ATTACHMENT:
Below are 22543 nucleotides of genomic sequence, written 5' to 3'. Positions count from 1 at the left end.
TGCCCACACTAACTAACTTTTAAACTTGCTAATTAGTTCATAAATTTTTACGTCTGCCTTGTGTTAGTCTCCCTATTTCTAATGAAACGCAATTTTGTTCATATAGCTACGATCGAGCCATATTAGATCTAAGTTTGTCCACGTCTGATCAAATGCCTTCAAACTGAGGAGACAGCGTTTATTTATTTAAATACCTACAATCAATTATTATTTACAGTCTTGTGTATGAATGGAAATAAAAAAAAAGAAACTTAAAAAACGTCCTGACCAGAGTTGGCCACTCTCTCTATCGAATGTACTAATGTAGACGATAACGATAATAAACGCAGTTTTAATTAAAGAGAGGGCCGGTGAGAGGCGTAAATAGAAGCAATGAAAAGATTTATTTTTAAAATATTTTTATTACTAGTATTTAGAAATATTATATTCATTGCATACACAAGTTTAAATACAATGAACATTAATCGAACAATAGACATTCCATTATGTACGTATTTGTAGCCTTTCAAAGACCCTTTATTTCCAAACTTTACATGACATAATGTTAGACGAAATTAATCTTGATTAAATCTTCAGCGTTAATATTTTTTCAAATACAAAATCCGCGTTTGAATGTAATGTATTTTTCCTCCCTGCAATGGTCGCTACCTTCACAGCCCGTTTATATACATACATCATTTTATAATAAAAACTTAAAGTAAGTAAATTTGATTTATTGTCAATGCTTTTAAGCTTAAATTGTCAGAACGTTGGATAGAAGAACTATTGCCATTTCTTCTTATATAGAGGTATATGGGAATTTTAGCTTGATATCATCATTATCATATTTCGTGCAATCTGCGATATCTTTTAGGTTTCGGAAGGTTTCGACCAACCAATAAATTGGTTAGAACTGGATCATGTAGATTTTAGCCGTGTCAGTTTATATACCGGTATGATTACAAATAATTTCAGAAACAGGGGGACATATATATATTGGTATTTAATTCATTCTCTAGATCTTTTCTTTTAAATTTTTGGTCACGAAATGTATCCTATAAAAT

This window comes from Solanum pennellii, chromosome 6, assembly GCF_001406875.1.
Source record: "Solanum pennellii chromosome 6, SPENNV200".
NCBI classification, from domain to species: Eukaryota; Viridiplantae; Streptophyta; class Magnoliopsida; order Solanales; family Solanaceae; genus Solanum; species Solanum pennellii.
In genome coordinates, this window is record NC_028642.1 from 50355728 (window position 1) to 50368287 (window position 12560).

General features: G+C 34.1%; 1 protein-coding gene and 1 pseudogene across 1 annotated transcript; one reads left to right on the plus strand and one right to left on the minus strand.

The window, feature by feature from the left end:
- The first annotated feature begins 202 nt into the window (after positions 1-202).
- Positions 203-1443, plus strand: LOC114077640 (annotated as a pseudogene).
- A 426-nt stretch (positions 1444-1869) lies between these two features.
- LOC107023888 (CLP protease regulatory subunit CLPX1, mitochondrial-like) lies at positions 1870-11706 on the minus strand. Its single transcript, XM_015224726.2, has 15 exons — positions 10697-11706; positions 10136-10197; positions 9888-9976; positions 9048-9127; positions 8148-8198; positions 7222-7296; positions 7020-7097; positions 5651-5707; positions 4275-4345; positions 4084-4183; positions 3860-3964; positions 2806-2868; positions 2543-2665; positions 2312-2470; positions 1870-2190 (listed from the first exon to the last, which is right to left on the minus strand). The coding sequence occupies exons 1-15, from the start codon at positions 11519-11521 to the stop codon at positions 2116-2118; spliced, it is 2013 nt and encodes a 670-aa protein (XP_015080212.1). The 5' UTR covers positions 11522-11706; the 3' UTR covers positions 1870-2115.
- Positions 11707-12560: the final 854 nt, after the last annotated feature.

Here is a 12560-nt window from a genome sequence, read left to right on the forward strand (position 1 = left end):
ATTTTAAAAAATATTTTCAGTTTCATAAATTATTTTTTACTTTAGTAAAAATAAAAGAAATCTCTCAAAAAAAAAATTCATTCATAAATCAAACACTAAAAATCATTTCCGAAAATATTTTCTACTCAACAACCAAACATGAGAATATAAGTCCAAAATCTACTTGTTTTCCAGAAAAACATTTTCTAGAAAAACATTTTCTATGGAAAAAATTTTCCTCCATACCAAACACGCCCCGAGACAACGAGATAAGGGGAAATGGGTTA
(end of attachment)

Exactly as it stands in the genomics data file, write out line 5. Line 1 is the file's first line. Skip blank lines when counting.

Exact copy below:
NCBI classification, from domain to species: Eukaryota; Viridiplantae; Streptophyta; class Magnoliopsida; order Solanales; family Solanaceae; genus Solanum; species Solanum pennellii.